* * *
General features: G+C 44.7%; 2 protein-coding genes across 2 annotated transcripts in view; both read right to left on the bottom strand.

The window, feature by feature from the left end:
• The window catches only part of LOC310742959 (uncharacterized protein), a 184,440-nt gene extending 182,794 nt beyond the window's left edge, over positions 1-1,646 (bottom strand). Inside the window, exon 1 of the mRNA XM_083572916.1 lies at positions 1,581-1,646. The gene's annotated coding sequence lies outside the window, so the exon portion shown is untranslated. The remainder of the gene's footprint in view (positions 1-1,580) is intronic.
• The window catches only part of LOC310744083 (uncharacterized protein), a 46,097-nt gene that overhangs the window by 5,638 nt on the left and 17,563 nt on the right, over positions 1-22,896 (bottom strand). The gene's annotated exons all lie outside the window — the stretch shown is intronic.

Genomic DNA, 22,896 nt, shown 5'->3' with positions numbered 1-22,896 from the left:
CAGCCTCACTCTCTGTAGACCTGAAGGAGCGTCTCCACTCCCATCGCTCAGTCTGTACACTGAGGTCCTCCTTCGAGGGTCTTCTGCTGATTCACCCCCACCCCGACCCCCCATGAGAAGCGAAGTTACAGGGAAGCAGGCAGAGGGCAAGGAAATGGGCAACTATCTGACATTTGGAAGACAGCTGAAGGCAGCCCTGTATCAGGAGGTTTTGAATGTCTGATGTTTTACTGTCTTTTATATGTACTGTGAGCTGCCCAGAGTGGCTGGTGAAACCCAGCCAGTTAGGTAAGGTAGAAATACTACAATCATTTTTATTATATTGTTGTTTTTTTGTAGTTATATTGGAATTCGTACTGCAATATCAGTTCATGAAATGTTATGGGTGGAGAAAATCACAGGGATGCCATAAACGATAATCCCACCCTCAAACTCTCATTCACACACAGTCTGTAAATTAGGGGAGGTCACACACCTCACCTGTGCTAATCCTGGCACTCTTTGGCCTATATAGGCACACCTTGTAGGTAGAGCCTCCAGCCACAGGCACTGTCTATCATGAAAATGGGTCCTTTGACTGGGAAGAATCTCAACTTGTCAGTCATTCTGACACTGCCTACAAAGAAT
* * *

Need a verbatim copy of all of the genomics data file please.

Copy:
General features: G+C 44.7%; 2 protein-coding genes across 2 annotated transcripts in view; both read right to left on the bottom strand.

The window, feature by feature from the left end:
• The window catches only part of LOC310742959 (uncharacterized protein), a 184,440-nt gene extending 182,794 nt beyond the window's left edge, over positions 1-1,646 (bottom strand). Inside the window, exon 1 of the mRNA XM_083572916.1 lies at positions 1,581-1,646. The gene's annotated coding sequence lies outside the window, so the exon portion shown is untranslated. The remainder of the gene's footprint in view (positions 1-1,580) is intronic.
• The window catches only part of LOC310744083 (uncharacterized protein), a 46,097-nt gene that overhangs the window by 5,638 nt on the left and 17,563 nt on the right, over positions 1-22,896 (bottom strand). The gene's annotated exons all lie outside the window — the stretch shown is intronic.

Genomic DNA, 22,896 nt, shown 5'->3' with positions numbered 1-22,896 from the left:
CAGCCTCACTCTCTGTAGACCTGAAGGAGCGTCTCCACTCCCATCGCTCAGTCTGTACACTGAGGTCCTCCTTCGAGGGTCTTCTGCTGATTCACCCCCACCCCGACCCCCCATGAGAAGCGAAGTTACAGGGAAGCAGGCAGAGGGCAAGGAAATGGGCAACTATCTGACATTTGGAAGACAGCTGAAGGCAGCCCTGTATCAGGAGGTTTTGAATGTCTGATGTTTTACTGTCTTTTATATGTACTGTGAGCTGCCCAGAGTGGCTGGTGAAACCCAGCCAGTTAGGTAAGGTAGAAATACTACAATCATTTTTATTATATTGTTGTTTTTTTGTAGTTATATTGGAATTCGTACTGCAATATCAGTTCATGAAATGTTATGGGTGGAGAAAATCACAGGGATGCCATAAACGATAATCCCACCCTCAAACTCTCATTCACACACAGTCTGTAAATTAGGGGAGGTCACACACCTCACCTGTGCTAATCCTGGCACTCTTTGGCCTATATAGGCACACCTTGTAGGTAGAGCCTCCAGCCACAGGCACTGTCTATCATGAAAATGGGTCCTTTGACTGGGAAGAATCTCAACTTGTCAGTCATTCTGACACTGCCTACAAAGAAT